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Mead band to compete in Ellington jazz festival

The Mead High School Jazz 1 Ensemble has been invited to compete in Essentially Ellington, an annual high school jazz band competition and festival in New York City.

The 21-member jazz band is one of 15 selected out of 900 high school jazz bands to compete in the event May 4-6, presented by “Jazz at Lincoln Center.”

Musicians from schools all over the Untied States and Canada and Americans from schools in other countries were sent music and a chance to attend the festival.

Students were sent Ellington scores, and asked to audition by making a recording.

The winning ensemble has the opportunity to perform on stage with Wynton Marsalis of the “Jazz at Lincoln Center Orchestra.”

Mead band members include Shelly Bjorklund, piano; Kyle Sherman, bass; Christiana Tracy and Jon Miller, drums; Tim Duryea, guitar/banjo; Nate Lewis, alto/soprano saxophone; Steven Thompson, alto sax; Taylor Delph, tenor sax; Alex Hancock, tenor sax/clarinet; Kelsey Pruitt, clarinet; Brad Deubel, baritone sax; Jackson Gradin, Kurt Marcum, Nate Kadel, Kallie Huss and Chris Winter, trumpets; Justin Lee, Josh West, Peter Sciuto, and James Robeson, trombones. The band director is Terry Lack.

The band needs to raise more than $20,000 to pay for the trip. A fundraising concert will be April 22 at the Service Station, 9315 N. Nevada, 3 to 5:30 p.m. Tickets are $10 for adults in advance, and $15 at the door. Students pay $5 and children 6 and under will be admitted free. Tickets can be purchased in advance through or (800) 325-SEAT.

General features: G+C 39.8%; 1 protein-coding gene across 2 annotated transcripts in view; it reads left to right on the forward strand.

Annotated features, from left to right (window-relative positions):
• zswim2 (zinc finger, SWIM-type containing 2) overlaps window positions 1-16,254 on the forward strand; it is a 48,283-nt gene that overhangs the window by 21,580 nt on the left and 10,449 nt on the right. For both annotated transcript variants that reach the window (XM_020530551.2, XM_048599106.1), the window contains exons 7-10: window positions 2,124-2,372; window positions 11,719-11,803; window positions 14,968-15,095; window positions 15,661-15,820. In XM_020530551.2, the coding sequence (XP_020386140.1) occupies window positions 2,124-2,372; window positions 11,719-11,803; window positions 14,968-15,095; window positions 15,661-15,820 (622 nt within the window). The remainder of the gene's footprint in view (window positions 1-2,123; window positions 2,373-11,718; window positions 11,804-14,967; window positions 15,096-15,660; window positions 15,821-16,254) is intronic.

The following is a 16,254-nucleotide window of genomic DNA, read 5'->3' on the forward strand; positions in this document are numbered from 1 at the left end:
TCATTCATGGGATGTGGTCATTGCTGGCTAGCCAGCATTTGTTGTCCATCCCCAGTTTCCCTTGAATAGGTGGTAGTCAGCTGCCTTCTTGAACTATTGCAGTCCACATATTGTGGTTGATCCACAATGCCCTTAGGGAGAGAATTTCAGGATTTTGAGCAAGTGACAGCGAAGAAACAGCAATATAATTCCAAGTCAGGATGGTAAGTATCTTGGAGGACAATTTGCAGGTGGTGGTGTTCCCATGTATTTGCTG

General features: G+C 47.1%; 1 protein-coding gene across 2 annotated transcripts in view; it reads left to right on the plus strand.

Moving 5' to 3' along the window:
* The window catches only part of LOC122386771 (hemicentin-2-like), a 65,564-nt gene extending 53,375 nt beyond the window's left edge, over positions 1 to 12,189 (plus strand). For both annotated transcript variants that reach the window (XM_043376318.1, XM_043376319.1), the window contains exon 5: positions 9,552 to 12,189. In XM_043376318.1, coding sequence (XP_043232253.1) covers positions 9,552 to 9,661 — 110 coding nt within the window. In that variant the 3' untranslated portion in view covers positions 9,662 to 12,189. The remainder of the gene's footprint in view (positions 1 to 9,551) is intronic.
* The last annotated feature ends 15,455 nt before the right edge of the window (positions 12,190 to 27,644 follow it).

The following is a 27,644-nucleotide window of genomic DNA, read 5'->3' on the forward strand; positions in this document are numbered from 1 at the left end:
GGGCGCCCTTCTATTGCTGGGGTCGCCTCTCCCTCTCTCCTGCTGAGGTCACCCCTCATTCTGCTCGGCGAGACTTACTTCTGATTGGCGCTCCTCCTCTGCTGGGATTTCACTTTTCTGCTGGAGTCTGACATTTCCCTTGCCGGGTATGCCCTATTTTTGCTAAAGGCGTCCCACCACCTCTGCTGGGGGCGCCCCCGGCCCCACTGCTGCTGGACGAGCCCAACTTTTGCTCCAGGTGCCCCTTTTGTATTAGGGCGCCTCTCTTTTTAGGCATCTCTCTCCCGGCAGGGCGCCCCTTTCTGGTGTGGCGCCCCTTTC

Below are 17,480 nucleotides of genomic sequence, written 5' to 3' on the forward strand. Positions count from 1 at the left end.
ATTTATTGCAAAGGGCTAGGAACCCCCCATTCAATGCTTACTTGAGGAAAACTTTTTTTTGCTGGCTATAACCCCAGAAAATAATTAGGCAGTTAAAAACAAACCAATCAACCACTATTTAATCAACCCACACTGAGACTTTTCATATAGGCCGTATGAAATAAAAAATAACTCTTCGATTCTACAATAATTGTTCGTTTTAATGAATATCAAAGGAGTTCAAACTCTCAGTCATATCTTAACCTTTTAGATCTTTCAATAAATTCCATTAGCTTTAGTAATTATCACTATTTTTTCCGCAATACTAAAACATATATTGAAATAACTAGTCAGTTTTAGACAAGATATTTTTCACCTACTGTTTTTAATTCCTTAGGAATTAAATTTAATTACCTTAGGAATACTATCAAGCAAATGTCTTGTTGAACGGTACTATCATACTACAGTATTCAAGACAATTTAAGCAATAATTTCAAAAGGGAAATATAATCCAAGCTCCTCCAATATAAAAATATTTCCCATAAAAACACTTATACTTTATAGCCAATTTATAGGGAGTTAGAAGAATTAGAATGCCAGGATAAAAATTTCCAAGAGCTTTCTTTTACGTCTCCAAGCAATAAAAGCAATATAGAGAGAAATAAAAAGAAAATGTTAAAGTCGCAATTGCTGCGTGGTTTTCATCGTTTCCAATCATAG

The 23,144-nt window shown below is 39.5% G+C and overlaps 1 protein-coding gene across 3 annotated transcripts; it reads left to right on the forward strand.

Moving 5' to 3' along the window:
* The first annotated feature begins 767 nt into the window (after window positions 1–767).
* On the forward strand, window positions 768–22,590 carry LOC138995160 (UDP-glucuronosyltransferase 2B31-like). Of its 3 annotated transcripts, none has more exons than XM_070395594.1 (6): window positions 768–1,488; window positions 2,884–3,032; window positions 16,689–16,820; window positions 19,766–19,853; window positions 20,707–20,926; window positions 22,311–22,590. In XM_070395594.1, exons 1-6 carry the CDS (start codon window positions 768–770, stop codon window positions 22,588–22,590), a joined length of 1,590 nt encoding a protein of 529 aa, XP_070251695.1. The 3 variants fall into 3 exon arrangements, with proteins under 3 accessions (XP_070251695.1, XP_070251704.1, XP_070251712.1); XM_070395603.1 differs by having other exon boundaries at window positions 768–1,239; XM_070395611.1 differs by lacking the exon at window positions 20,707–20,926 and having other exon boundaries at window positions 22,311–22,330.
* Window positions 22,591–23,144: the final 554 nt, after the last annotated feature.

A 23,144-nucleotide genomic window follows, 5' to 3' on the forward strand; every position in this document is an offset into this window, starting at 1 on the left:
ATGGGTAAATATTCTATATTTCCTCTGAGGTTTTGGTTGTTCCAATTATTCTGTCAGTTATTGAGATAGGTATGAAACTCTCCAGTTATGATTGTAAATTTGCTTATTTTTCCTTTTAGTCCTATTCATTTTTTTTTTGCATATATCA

WASL testing begins

State WASL testing will begin Monday for all students in grades three through eight.

Testing in reading, math, writing and science will continue through May 4 for those students.

High school sophomores and students who have not yet passed will begin taking the math and science portions of the Washington Assessment of Student Learning on Tuesday. The reading and writing portions were administered in March.

The high-stakes exam is a requirement for graduation, however, legislation that would delay requirements for the math and science portions of the exam won approval from both chambers of the state Legislature.

Both Gov. Chris Gregoire and Superintendent of Public Instruction Terry Bergeson proposed delaying the math graduation requirement in November, after results from last year’s exam showed that 49 percent of sophomores failed the math portion of the test.

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